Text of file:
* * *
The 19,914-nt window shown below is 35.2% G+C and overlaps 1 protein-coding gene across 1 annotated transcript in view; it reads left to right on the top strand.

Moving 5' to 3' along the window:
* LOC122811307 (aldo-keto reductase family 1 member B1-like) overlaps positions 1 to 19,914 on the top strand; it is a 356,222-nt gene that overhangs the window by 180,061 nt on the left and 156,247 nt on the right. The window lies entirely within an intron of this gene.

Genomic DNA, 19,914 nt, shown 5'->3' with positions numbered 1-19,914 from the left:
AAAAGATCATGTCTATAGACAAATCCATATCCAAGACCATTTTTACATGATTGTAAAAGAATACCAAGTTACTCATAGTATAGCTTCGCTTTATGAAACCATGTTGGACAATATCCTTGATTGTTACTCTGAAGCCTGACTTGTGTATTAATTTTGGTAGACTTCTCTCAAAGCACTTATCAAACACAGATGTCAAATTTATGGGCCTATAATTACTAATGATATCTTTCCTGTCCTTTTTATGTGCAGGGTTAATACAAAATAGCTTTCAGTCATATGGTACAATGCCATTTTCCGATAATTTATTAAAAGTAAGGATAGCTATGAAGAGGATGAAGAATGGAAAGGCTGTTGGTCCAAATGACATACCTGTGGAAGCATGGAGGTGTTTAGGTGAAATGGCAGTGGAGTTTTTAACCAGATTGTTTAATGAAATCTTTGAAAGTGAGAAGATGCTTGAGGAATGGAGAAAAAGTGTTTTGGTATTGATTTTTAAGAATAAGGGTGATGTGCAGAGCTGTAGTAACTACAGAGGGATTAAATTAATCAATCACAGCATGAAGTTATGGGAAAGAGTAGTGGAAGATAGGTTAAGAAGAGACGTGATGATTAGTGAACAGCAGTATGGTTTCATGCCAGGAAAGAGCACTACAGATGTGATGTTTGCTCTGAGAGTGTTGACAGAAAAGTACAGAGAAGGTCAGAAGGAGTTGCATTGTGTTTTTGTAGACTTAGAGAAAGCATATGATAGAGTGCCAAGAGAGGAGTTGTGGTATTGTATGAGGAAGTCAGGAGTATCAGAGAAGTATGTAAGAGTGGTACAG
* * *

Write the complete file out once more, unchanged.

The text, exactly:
The 19,914-nt window shown below is 35.2% G+C and overlaps 1 protein-coding gene across 1 annotated transcript in view; it reads left to right on the top strand.

Moving 5' to 3' along the window:
* LOC122811307 (aldo-keto reductase family 1 member B1-like) overlaps positions 1 to 19,914 on the top strand; it is a 356,222-nt gene that overhangs the window by 180,061 nt on the left and 156,247 nt on the right. The window lies entirely within an intron of this gene.

Genomic DNA, 19,914 nt, shown 5'->3' with positions numbered 1-19,914 from the left:
AAAAGATCATGTCTATAGACAAATCCATATCCAAGACCATTTTTACATGATTGTAAAAGAATACCAAGTTACTCATAGTATAGCTTCGCTTTATGAAACCATGTTGGACAATATCCTTGATTGTTACTCTGAAGCCTGACTTGTGTATTAATTTTGGTAGACTTCTCTCAAAGCACTTATCAAACACAGATGTCAAATTTATGGGCCTATAATTACTAATGATATCTTTCCTGTCCTTTTTATGTGCAGGGTTAATACAAAATAGCTTTCAGTCATATGGTACAATGCCATTTTCCGATAATTTATTAAAAGTAAGGATAGCTATGAAGAGGATGAAGAATGGAAAGGCTGTTGGTCCAAATGACATACCTGTGGAAGCATGGAGGTGTTTAGGTGAAATGGCAGTGGAGTTTTTAACCAGATTGTTTAATGAAATCTTTGAAAGTGAGAAGATGCTTGAGGAATGGAGAAAAAGTGTTTTGGTATTGATTTTTAAGAATAAGGGTGATGTGCAGAGCTGTAGTAACTACAGAGGGATTAAATTAATCAATCACAGCATGAAGTTATGGGAAAGAGTAGTGGAAGATAGGTTAAGAAGAGACGTGATGATTAGTGAACAGCAGTATGGTTTCATGCCAGGAAAGAGCACTACAGATGTGATGTTTGCTCTGAGAGTGTTGACAGAAAAGTACAGAGAAGGTCAGAAGGAGTTGCATTGTGTTTTTGTAGACTTAGAGAAAGCATATGATAGAGTGCCAAGAGAGGAGTTGTGGTATTGTATGAGGAAGTCAGGAGTATCAGAGAAGTATGTAAGAGTGGTACAG